Rogers translated these values into action every day of his 25 years as a CEO in the utility industry, leading Duke Energy with vision and courage, and growing shareholder value while demonstrating fervent support for sustainable energy. Rogers is perhaps best known for being at the forefront of the electric utility industry in publicly addressing the threat of climate change. He presented Duke Energy’s Board of Directors with a plan to “decarbonize” the company by 2050, and led Duke’s work to reduce its reliance on coal well ahead of industry peers.
Rogers was one of the first American CEOs to boldly advocate for federal policy to cap the amount of carbon dioxide produced in the United States. To that end, he helped found the U.S. Climate Action Partnership in 2007—a historically important collaboration of leading businesses and environmental groups that laid the groundwork for Congress to consider federal legislation regulating greenhouse gas emissions for the very first time.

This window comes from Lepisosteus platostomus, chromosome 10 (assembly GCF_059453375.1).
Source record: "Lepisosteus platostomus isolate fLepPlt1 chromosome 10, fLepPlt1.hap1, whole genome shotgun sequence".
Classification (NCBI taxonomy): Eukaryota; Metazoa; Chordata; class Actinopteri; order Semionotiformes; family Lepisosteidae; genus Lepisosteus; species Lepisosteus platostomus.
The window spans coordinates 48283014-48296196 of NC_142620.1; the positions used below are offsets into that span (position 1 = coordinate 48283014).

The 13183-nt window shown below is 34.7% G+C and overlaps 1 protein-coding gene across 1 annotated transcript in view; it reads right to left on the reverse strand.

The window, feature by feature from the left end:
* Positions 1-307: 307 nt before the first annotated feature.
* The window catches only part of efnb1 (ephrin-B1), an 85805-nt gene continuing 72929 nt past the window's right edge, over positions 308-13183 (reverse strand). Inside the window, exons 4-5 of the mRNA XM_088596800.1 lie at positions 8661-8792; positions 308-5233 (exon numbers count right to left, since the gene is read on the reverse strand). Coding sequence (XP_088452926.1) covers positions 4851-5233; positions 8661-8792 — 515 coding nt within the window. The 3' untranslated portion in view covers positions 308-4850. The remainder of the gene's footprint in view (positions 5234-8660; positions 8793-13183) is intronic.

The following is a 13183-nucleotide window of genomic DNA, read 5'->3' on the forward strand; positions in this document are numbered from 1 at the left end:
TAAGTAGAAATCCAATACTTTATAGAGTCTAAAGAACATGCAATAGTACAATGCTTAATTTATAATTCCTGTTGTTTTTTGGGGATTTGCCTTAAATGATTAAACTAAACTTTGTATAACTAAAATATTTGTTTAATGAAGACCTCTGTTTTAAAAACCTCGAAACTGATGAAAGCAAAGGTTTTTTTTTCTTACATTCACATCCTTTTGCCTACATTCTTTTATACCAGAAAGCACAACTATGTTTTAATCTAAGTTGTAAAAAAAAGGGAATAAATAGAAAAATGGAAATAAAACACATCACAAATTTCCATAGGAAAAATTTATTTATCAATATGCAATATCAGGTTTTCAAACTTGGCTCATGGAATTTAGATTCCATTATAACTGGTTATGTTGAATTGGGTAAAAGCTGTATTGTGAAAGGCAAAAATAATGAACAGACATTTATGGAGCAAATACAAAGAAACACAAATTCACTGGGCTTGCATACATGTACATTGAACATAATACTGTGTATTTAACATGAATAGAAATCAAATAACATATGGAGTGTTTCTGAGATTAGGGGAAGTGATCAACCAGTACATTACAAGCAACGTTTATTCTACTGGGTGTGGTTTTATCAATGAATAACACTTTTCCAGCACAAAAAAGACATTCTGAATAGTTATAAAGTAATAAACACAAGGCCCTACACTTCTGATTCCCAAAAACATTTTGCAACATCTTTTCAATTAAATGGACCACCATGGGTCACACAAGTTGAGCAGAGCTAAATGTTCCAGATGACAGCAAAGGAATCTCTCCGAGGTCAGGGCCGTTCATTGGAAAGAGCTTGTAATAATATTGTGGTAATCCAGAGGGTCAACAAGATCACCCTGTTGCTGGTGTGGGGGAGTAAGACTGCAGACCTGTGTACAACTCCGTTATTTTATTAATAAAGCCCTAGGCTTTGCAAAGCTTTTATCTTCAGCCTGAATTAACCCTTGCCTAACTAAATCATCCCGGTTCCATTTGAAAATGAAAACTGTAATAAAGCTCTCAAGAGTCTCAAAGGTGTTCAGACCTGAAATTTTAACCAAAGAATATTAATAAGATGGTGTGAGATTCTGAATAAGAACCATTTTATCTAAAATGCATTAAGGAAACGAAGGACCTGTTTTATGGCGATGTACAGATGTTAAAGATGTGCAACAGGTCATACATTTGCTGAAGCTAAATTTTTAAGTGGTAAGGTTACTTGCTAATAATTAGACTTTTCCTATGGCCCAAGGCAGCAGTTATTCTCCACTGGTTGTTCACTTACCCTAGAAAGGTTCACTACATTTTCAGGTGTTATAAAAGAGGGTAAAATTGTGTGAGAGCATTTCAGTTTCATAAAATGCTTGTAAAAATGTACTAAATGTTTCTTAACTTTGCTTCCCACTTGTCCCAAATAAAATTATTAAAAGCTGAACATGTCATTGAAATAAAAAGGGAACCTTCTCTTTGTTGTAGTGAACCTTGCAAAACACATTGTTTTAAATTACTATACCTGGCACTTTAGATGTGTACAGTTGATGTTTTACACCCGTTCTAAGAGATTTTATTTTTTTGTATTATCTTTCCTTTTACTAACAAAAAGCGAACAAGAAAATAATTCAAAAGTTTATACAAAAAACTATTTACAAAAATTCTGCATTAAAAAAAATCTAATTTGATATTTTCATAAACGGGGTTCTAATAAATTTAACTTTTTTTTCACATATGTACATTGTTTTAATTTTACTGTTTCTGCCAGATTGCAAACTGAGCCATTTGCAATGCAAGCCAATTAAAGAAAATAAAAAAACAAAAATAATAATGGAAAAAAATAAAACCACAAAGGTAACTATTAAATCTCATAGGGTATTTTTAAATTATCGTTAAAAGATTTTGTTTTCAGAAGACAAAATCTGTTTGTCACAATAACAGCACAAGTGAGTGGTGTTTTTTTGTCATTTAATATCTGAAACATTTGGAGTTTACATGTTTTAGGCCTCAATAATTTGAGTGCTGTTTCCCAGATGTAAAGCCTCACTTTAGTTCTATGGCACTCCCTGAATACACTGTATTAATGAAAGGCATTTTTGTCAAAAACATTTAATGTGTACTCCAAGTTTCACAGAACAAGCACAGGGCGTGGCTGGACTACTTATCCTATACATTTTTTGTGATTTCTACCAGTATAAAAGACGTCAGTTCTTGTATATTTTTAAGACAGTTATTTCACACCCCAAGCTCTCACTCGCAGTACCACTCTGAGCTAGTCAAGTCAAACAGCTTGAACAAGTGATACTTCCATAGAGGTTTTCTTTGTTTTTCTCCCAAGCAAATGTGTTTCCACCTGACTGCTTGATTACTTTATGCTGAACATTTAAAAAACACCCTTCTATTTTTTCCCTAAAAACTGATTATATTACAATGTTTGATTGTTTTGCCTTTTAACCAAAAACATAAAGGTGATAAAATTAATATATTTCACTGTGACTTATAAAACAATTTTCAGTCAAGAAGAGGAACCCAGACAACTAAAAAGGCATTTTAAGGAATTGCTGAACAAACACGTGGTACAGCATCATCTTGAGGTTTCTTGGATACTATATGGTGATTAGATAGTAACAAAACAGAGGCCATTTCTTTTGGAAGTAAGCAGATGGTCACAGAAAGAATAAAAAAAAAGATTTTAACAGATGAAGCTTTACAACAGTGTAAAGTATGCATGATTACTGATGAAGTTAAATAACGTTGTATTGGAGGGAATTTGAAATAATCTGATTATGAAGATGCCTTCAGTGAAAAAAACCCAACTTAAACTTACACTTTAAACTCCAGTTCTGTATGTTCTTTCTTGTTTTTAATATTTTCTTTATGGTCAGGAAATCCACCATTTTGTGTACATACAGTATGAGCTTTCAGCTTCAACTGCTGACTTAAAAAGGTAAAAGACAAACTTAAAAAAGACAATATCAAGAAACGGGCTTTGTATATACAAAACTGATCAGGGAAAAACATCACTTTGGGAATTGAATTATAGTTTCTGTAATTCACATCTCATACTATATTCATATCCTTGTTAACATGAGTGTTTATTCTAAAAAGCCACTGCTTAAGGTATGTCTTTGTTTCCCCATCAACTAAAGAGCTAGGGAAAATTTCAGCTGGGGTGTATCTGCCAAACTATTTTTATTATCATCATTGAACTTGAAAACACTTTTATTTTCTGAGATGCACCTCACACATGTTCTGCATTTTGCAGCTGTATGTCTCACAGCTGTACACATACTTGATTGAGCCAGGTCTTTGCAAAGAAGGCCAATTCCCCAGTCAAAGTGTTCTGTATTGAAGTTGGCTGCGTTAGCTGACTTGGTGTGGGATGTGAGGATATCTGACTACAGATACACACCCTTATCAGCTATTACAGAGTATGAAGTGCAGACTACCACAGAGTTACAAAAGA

Rogers received innumerable industry awards and Newsweek named him one of the “50 Most Powerful People in the World.” Yet as impressive as his many accomplishments were, what was especially notable was the way he wielded that power – with a view to the future, with a commitment to humanity, and with kindness and good humor always on display.
Even during his retirement he did not rest, instead turning his attention to those in need and focusing his efforts on providing rural people in low-income nations access to clean, sustainable electricity, as documented in his book, “Lighting the World: Transforming Our Energy Future by Bringing Electricity to Everyone.”
CEF Chair, P.J. Simmons, added “Jim Rogers inspired so many of us personally, and set the bar high for what exceptional sustainable private sector leadership looks like. We are honored to have the opportunity to shine a light on Jim’s extraordinary life and legacy.”
Lisa Jackson, Apple